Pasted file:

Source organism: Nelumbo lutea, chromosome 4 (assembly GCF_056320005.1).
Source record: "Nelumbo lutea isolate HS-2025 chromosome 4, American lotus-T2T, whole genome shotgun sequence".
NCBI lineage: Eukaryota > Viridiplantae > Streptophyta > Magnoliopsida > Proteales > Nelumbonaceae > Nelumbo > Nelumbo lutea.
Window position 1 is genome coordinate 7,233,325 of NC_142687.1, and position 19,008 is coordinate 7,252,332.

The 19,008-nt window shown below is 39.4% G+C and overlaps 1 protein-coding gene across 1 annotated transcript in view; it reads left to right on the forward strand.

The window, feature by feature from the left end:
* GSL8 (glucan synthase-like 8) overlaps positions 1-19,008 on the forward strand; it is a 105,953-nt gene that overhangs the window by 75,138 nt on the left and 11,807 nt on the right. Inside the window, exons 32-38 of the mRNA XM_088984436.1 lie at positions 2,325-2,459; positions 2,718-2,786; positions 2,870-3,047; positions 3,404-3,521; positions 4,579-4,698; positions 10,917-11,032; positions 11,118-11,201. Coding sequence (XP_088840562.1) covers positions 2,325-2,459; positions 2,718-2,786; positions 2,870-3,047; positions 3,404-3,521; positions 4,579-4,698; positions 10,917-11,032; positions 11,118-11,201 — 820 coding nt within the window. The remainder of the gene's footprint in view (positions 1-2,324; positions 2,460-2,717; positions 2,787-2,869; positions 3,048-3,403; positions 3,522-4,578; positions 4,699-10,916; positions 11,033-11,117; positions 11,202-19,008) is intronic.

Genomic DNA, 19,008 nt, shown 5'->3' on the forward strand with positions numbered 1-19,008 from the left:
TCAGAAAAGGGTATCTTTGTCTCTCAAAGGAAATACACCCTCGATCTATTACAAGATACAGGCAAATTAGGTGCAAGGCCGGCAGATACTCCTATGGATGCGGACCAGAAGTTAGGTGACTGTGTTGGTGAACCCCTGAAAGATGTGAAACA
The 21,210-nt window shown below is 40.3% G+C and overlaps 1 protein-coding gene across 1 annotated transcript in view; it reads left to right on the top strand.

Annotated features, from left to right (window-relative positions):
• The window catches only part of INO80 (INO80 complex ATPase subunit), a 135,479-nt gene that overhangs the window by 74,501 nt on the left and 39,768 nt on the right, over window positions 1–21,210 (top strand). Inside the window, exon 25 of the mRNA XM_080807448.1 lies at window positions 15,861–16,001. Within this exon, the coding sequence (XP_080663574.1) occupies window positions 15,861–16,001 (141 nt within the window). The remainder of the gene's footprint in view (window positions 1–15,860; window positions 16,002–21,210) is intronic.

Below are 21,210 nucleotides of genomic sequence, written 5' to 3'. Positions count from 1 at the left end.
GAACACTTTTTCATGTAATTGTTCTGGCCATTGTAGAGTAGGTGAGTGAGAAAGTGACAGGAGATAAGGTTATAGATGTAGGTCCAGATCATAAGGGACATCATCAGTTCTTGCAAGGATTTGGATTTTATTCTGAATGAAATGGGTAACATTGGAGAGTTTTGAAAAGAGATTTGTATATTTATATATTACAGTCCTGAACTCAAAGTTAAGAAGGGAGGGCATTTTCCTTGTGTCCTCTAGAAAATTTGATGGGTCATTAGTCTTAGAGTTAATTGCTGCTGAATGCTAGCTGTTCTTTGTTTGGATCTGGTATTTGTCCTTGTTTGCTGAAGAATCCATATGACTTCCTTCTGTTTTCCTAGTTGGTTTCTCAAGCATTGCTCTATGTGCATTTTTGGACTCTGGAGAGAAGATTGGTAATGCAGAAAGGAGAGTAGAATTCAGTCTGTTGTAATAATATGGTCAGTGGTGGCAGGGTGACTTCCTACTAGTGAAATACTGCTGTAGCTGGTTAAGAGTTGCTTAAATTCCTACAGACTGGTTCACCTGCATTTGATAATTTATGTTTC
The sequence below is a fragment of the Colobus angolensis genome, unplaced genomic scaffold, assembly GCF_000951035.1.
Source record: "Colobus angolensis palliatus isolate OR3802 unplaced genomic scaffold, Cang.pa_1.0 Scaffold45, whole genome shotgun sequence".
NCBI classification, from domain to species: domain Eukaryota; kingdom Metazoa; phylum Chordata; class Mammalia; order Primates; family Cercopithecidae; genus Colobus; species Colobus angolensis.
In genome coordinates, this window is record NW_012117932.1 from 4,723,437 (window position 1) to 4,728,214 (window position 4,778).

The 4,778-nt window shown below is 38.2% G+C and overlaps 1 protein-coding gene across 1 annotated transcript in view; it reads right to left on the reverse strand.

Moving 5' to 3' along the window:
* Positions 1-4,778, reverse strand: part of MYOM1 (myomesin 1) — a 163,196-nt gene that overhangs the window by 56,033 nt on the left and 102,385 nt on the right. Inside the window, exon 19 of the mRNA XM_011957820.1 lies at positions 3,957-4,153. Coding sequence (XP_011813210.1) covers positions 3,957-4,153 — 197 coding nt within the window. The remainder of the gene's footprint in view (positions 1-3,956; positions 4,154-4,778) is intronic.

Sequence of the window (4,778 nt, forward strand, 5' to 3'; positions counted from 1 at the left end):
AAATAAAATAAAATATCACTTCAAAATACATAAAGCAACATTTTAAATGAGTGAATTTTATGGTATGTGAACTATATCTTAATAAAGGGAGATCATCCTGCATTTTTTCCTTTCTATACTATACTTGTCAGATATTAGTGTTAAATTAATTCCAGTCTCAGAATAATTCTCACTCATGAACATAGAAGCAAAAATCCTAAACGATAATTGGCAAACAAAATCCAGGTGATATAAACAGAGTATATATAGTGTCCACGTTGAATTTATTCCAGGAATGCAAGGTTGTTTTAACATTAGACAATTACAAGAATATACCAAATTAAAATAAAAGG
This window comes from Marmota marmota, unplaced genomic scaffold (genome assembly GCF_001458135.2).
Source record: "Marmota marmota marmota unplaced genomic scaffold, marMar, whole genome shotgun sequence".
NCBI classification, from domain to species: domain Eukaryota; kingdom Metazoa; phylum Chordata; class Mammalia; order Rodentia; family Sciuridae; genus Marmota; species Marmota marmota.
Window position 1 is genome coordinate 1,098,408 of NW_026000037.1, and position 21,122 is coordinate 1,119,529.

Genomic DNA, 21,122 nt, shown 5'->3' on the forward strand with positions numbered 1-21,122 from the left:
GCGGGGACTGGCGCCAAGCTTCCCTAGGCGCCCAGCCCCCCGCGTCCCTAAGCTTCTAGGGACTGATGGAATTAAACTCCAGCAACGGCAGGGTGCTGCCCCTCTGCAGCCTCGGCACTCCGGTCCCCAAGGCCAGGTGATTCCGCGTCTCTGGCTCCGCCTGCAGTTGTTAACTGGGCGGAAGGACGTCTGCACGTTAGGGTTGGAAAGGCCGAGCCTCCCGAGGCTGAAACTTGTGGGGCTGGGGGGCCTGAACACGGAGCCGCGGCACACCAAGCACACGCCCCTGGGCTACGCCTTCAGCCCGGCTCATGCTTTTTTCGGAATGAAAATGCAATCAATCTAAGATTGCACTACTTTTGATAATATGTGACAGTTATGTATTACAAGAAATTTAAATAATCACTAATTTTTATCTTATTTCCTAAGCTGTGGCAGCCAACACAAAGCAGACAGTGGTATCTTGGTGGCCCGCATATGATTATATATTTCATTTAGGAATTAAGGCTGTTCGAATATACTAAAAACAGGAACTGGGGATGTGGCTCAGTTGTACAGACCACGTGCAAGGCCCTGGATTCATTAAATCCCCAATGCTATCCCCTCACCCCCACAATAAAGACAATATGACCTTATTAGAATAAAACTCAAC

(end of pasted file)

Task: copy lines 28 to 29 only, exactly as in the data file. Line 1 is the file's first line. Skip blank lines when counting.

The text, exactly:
Genomic DNA, 21,122 nt, shown 5'->3' on the forward strand with positions numbered 1-21,122 from the left:
GCGGGGACTGGCGCCAAGCTTCCCTAGGCGCCCAGCCCCCCGCGTCCCTAAGCTTCTAGGGACTGATGGAATTAAACTCCAGCAACGGCAGGGTGCTGCCCCTCTGCAGCCTCGGCACTCCGGTCCCCAAGGCCAGGTGATTCCGCGTCTCTGGCTCCGCCTGCAGTTGTTAACTGGGCGGAAGGACGTCTGCACGTTAGGGTTGGAAAGGCCGAGCCTCCCGAGGCTGAAACTTGTGGGGCTGGGGGGCCTGAACACGGAGCCGCGGCACACCAAGCACACGCCCCTGGGCTACGCCTTCAGCCCGGCTCATGCTTTTTTCGGAATGAAAATGCAATCAATCTAAGATTGCACTACTTTTGATAATATGTGACAGTTATGTATTACAAGAAATTTAAATAATCACTAATTTTTATCTTATTTCCTAAGCTGTGGCAGCCAACACAAAGCAGACAGTGGTATCTTGGTGGCCCGCATATGATTATATATTTCATTTAGGAATTAAGGCTGTTCGAATATACTAAAAACAGGAACTGGGGATGTGGCTCAGTTGTACAGACCACGTGCAAGGCCCTGGATTCATTAAATCCCCAATGCTATCCCCTCACCCCCACAATAAAGACAATATGACCTTATTAGAATAAAACTCAAC